If you’ve ever taken a bite of meat, chances are Gary Smith has had a direct impact on your life. The food safety guru, unexpected “meat head” and animal agriculture advocate has made contributions to the livestock industry worldwide – and he’s not done.
It all started in 1956. Smith was fresh off the farm in southwest Oklahoma and headed to The Golden State for some fun in the sun at California State University, Fresno (then Fresno State) and to pursue his lifelong dream of becoming an agricultural education teacher. After pushing through his undergraduate studies, only one semester of student teaching stood between Smith and his one way ticket to carrying out his life plan of instilling knowledge and passion for agriculture in high school students.
“I ended up getting really discouraged because so many of the kids didn’t seem to care,” recalls Smith. By the time the semester was over, the welding class had taken just enough interest in the subject to learn how to weld several of Smith’s possessions to his chair and break his desire to ever become an agricultural education teacher.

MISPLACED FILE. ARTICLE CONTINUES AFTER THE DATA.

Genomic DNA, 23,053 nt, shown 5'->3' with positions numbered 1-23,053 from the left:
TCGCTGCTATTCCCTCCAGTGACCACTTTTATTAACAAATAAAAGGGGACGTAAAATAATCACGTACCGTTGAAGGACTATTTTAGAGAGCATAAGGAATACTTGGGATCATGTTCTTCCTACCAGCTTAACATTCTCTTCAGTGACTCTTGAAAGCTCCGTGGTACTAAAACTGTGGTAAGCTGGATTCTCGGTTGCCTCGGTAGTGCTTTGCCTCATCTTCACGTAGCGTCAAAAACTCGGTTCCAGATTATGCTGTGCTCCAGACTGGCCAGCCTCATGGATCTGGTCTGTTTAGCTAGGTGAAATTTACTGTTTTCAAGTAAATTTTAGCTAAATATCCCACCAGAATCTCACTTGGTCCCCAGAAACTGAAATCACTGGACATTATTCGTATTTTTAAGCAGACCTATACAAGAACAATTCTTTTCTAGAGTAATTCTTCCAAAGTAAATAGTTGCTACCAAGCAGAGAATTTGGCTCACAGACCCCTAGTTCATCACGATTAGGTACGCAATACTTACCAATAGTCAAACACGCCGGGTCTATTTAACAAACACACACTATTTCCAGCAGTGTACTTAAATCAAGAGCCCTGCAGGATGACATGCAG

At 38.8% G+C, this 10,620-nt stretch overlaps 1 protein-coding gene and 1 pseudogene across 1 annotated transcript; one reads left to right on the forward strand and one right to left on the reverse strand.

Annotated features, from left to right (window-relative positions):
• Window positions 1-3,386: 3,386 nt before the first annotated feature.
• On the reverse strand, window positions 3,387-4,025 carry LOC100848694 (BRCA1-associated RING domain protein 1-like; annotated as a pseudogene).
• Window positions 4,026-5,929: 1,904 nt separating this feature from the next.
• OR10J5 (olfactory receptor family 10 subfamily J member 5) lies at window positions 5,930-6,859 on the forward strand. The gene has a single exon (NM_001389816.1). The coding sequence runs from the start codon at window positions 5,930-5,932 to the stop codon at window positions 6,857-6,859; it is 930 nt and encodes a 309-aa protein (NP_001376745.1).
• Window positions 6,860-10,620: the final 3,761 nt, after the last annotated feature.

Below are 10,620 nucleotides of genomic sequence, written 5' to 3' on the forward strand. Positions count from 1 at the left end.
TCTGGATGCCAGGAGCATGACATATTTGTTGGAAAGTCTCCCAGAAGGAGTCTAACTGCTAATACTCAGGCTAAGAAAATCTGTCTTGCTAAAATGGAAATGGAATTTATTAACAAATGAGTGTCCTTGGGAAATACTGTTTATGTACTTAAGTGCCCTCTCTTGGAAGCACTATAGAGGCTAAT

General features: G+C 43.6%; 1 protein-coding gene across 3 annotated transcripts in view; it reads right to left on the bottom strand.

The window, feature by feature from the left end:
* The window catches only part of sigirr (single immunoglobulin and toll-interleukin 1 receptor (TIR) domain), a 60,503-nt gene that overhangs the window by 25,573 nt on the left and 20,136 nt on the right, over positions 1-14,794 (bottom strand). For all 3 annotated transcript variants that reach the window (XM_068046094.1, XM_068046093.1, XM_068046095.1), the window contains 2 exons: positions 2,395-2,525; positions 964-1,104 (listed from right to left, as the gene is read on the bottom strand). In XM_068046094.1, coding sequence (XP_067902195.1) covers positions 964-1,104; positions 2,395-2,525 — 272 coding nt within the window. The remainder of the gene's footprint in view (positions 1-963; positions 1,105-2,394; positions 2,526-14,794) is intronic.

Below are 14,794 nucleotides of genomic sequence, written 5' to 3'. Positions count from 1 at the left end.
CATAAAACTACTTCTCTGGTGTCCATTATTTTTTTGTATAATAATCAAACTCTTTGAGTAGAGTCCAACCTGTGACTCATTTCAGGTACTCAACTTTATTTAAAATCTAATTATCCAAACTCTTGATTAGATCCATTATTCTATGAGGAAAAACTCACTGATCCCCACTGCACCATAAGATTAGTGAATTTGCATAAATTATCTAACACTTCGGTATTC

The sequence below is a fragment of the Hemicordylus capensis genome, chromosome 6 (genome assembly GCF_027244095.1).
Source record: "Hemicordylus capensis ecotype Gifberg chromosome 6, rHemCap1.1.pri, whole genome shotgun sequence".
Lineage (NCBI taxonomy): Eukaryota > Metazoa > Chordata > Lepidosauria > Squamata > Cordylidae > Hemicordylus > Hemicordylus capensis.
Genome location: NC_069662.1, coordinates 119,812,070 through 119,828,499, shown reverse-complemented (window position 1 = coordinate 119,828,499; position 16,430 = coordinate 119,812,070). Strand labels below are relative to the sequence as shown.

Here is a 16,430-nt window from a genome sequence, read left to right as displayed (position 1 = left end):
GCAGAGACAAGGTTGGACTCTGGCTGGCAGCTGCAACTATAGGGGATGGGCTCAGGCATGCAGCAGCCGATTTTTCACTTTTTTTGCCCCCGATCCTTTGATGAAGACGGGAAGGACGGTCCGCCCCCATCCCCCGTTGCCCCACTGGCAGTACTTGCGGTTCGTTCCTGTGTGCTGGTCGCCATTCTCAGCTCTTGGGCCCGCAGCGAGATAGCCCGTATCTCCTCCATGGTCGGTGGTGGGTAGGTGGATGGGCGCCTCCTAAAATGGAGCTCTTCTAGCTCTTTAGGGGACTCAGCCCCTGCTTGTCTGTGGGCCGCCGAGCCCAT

With guidance and through connections, Smith was soon on his way to Washington State University (WSU) to begin graduate school with an interest in animal breeding and production. Yet again, there was another plan for him – this time it was a call from the department head inquiring about his interest in and knowledge of meat science.
Confused, Smith explained he had one class, but didn’t care much for it. The department head then explained the school’s meats professor had accepted a position at another school, and they were in a jam for someone to teach the upcoming semester’s courses.
“I said, ‘Oh my! I don’t know enough to do that!”
After some persuasion and encouragement, Smith put his nose to the books to start teaching four meat science courses to students who only had a little less knowledge on the subject than him.
“I taught that first year exactly one lecture ahead of the students,” laughs Smith. “I was supposed to talk 50 minutes, but I timed every single lecture to be 53 or 54 minutes so there couldn’t possibly be anyone who had a chance to ask me a question – because if they had, I couldn’t answer it!”